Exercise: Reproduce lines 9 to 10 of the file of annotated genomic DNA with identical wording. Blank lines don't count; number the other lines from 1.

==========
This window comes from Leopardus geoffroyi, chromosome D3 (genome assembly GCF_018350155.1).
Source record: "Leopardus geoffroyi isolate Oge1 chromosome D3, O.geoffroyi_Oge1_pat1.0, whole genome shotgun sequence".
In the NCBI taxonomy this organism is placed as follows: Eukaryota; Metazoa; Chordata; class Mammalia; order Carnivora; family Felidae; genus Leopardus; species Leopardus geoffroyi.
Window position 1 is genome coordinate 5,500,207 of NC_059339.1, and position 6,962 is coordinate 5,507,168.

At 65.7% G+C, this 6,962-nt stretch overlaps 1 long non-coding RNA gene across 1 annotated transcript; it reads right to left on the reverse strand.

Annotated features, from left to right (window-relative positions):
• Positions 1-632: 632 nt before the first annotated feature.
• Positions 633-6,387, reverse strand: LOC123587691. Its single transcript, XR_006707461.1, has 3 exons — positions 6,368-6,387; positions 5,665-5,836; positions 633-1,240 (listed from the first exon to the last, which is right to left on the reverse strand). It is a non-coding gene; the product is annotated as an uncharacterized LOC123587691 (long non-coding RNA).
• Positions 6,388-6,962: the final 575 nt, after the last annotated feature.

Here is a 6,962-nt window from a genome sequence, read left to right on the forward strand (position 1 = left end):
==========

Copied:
• Positions 6,388-6,962: the final 575 nt, after the last annotated feature.

Here is a 6,962-nt window from a genome sequence, read left to right on the forward strand (position 1 = left end):